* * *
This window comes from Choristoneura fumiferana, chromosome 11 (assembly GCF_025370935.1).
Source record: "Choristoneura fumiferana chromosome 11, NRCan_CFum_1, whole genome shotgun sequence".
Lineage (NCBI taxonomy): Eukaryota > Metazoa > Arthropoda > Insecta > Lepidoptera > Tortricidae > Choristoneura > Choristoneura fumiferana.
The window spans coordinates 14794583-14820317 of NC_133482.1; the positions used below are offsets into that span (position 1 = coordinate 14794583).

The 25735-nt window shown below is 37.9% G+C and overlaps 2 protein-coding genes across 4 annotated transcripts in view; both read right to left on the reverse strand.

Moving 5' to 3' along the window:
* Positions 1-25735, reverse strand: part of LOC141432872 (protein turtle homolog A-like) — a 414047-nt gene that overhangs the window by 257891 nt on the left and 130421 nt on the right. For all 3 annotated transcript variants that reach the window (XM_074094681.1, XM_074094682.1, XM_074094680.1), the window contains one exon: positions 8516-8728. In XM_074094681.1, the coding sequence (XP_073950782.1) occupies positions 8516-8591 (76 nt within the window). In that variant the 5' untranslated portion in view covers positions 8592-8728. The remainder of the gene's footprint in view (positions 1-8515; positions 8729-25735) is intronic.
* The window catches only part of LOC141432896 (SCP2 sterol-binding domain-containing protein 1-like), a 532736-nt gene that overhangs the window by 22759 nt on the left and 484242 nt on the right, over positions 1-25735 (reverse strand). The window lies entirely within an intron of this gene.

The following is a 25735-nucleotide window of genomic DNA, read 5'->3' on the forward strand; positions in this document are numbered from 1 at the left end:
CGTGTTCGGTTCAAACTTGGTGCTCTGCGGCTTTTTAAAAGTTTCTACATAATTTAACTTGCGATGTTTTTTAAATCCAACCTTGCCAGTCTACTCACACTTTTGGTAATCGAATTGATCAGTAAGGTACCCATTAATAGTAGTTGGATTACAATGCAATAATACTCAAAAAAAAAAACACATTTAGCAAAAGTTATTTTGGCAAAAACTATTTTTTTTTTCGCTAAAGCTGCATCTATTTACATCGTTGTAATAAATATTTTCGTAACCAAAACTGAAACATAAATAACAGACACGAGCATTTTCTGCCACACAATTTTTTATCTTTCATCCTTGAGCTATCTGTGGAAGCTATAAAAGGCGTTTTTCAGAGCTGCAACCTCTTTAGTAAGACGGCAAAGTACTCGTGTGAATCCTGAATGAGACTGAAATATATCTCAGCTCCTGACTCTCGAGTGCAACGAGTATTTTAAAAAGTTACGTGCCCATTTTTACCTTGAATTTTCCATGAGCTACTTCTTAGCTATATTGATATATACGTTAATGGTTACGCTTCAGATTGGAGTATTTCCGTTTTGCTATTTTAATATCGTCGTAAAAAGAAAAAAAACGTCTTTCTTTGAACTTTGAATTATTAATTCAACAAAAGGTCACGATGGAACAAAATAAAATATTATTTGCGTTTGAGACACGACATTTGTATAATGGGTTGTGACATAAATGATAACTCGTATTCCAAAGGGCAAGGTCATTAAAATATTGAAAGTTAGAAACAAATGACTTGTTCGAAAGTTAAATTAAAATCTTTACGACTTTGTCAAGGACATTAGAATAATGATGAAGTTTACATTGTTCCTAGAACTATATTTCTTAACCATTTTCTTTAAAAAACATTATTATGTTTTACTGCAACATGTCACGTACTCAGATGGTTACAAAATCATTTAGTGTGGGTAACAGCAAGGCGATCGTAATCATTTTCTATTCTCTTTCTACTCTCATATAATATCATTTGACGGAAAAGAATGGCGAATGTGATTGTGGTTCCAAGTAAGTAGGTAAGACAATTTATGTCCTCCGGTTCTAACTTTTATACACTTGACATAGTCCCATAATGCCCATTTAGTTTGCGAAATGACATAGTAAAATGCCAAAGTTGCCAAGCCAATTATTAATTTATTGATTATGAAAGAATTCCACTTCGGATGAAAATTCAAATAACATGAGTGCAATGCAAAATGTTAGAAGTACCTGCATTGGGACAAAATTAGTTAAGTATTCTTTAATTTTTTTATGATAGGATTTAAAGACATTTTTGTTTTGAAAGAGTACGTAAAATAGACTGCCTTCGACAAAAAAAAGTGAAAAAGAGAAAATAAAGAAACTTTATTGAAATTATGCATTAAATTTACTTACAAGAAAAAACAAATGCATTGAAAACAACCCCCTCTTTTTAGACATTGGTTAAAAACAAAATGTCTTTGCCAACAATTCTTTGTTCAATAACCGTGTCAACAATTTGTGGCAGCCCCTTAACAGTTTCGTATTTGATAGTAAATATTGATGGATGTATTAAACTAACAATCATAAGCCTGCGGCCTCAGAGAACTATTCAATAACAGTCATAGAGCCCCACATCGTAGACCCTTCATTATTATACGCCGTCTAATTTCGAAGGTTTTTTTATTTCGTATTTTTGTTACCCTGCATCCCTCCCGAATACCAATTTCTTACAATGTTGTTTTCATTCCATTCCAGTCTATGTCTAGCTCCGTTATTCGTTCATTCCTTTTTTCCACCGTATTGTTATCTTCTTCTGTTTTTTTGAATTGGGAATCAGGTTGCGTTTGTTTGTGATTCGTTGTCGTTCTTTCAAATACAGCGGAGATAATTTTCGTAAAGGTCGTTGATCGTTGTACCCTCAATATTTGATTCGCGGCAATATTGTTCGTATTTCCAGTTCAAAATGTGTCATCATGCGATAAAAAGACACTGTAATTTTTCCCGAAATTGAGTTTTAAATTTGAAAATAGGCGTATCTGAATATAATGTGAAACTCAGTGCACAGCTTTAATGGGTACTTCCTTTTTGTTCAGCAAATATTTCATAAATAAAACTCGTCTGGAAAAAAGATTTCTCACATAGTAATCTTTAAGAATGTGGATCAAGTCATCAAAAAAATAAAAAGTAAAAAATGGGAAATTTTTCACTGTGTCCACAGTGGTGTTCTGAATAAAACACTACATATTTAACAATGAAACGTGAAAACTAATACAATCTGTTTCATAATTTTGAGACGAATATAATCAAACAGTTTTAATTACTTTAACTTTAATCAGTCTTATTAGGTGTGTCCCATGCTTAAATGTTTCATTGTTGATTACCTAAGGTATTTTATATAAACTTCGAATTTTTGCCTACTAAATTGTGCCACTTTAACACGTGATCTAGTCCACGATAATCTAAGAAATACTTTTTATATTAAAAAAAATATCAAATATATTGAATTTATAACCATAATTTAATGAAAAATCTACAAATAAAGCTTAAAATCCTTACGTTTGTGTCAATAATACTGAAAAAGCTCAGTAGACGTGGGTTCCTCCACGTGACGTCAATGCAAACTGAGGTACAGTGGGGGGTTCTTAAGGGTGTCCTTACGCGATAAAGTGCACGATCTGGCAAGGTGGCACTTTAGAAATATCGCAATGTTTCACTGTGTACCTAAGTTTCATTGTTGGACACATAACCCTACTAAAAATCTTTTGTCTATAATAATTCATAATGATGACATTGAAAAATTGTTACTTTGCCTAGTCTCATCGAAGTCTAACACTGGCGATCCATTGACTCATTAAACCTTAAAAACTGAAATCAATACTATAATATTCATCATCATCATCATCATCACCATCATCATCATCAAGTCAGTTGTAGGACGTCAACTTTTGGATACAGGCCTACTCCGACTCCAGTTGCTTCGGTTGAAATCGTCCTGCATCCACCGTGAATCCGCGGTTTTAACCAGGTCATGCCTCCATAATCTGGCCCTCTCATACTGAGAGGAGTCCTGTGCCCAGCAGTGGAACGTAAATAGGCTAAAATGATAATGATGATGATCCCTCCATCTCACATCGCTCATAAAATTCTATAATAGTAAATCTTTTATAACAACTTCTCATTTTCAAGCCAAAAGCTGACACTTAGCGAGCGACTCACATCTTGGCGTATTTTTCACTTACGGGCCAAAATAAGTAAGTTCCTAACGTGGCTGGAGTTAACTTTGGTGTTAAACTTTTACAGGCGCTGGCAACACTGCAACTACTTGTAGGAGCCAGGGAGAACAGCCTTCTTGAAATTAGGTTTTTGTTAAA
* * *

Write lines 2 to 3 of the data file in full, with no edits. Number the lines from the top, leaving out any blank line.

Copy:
Source record: "Choristoneura fumiferana chromosome 11, NRCan_CFum_1, whole genome shotgun sequence".
Lineage (NCBI taxonomy): Eukaryota > Metazoa > Arthropoda > Insecta > Lepidoptera > Tortricidae > Choristoneura > Choristoneura fumiferana.